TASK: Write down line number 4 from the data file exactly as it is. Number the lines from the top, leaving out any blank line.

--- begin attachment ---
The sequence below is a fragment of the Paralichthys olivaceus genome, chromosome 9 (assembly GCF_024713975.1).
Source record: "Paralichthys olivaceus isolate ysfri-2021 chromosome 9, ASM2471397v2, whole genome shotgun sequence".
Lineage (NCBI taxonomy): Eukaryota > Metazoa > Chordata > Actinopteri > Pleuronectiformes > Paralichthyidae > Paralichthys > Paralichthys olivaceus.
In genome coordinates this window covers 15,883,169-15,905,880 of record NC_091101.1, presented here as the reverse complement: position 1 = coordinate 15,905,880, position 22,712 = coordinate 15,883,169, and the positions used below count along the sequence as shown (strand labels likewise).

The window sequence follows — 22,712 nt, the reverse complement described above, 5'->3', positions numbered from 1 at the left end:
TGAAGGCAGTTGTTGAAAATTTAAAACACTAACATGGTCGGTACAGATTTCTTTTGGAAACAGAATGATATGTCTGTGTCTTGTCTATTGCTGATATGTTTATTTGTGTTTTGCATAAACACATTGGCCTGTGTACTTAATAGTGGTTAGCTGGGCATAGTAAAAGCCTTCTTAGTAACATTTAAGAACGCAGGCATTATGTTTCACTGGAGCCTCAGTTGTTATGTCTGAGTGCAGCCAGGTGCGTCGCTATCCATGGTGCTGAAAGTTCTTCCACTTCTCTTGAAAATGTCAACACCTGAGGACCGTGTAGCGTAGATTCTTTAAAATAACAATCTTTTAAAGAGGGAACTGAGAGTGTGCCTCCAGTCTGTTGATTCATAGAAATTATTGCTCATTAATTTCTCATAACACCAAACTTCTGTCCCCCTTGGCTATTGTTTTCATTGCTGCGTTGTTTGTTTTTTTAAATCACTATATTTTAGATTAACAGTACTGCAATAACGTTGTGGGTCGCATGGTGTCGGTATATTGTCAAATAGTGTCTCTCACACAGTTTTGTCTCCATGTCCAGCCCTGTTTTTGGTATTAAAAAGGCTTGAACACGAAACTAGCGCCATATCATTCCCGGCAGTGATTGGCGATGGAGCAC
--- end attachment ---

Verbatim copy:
In genome coordinates this window covers 15,883,169-15,905,880 of record NC_091101.1, presented here as the reverse complement: position 1 = coordinate 15,905,880, position 22,712 = coordinate 15,883,169, and the positions used below count along the sequence as shown (strand labels likewise).